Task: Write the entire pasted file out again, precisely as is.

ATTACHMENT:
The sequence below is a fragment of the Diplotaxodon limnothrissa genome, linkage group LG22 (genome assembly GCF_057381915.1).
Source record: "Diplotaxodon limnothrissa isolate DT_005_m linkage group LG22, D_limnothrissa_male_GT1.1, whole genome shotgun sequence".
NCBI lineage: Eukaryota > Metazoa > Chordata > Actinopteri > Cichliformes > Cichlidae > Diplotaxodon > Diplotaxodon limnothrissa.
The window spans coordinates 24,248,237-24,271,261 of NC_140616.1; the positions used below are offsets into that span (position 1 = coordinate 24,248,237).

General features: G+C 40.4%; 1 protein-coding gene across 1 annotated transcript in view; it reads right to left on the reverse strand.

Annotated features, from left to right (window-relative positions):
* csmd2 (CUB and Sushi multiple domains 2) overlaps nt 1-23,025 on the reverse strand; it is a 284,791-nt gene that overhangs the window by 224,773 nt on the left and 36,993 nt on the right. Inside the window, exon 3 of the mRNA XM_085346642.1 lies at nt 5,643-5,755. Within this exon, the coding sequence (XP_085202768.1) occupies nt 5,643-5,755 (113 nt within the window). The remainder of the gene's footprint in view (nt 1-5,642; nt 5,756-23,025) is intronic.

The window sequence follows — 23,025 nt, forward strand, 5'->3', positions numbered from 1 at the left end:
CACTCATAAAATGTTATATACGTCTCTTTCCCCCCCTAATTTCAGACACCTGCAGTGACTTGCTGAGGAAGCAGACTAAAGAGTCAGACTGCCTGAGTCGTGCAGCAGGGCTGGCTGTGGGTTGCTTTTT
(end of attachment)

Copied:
The sequence below is a fragment of the Diplotaxodon limnothrissa genome, linkage group LG22 (genome assembly GCF_057381915.1).
Source record: "Diplotaxodon limnothrissa isolate DT_005_m linkage group LG22, D_limnothrissa_male_GT1.1, whole genome shotgun sequence".
NCBI lineage: Eukaryota > Metazoa > Chordata > Actinopteri > Cichliformes > Cichlidae > Diplotaxodon > Diplotaxodon limnothrissa.
The window spans coordinates 24,248,237-24,271,261 of NC_140616.1; the positions used below are offsets into that span (position 1 = coordinate 24,248,237).

General features: G+C 40.4%; 1 protein-coding gene across 1 annotated transcript in view; it reads right to left on the reverse strand.

Annotated features, from left to right (window-relative positions):
* csmd2 (CUB and Sushi multiple domains 2) overlaps nt 1-23,025 on the reverse strand; it is a 284,791-nt gene that overhangs the window by 224,773 nt on the left and 36,993 nt on the right. Inside the window, exon 3 of the mRNA XM_085346642.1 lies at nt 5,643-5,755. Within this exon, the coding sequence (XP_085202768.1) occupies nt 5,643-5,755 (113 nt within the window). The remainder of the gene's footprint in view (nt 1-5,642; nt 5,756-23,025) is intronic.

The window sequence follows — 23,025 nt, forward strand, 5'->3', positions numbered from 1 at the left end:
CACTCATAAAATGTTATATACGTCTCTTTCCCCCCCTAATTTCAGACACCTGCAGTGACTTGCTGAGGAAGCAGACTAAAGAGTCAGACTGCCTGAGTCGTGCAGCAGGGCTGGCTGTGGGTTGCTTTTT